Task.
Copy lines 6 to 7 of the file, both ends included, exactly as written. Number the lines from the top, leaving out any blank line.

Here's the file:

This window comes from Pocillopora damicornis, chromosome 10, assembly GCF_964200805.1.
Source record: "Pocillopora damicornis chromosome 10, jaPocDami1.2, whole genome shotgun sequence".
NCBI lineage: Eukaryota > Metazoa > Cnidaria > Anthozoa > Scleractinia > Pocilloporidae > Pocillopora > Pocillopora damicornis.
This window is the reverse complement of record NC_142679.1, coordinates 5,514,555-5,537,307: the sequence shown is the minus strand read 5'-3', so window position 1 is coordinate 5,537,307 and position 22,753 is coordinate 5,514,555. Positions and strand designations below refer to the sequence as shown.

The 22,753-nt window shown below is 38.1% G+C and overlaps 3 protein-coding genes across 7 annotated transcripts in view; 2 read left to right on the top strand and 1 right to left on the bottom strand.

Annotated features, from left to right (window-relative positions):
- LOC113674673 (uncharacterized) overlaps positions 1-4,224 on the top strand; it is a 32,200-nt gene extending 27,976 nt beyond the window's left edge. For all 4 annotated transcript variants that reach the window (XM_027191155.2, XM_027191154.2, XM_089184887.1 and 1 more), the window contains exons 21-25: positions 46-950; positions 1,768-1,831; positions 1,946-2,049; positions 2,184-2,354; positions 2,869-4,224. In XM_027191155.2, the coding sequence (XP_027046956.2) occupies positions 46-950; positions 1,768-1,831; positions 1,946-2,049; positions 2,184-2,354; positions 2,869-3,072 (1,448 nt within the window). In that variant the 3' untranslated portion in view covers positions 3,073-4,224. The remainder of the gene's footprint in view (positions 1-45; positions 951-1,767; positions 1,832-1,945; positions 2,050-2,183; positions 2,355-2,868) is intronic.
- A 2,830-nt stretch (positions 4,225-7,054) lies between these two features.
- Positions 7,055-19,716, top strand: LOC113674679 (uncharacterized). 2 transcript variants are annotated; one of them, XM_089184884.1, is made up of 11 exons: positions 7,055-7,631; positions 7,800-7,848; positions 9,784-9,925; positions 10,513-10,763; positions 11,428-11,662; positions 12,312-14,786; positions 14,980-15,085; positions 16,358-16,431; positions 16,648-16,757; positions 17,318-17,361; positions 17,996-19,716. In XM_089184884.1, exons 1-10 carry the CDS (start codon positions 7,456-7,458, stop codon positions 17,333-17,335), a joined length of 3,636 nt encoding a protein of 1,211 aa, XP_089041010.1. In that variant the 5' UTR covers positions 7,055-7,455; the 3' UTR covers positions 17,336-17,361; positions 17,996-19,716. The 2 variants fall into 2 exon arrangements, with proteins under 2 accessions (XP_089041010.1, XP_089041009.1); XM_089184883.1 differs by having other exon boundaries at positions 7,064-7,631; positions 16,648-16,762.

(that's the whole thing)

Annotated features, from left to right (window-relative positions):
- LOC113674673 (uncharacterized) overlaps positions 1-4,224 on the top strand; it is a 32,200-nt gene extending 27,976 nt beyond the window's left edge. For all 4 annotated transcript variants that reach the window (XM_027191155.2, XM_027191154.2, XM_089184887.1 and 1 more), the window contains exons 21-25: positions 46-950; positions 1,768-1,831; positions 1,946-2,049; positions 2,184-2,354; positions 2,869-4,224. In XM_027191155.2, the coding sequence (XP_027046956.2) occupies positions 46-950; positions 1,768-1,831; positions 1,946-2,049; positions 2,184-2,354; positions 2,869-3,072 (1,448 nt within the window). In that variant the 3' untranslated portion in view covers positions 3,073-4,224. The remainder of the gene's footprint in view (positions 1-45; positions 951-1,767; positions 1,832-1,945; positions 2,050-2,183; positions 2,355-2,868) is intronic.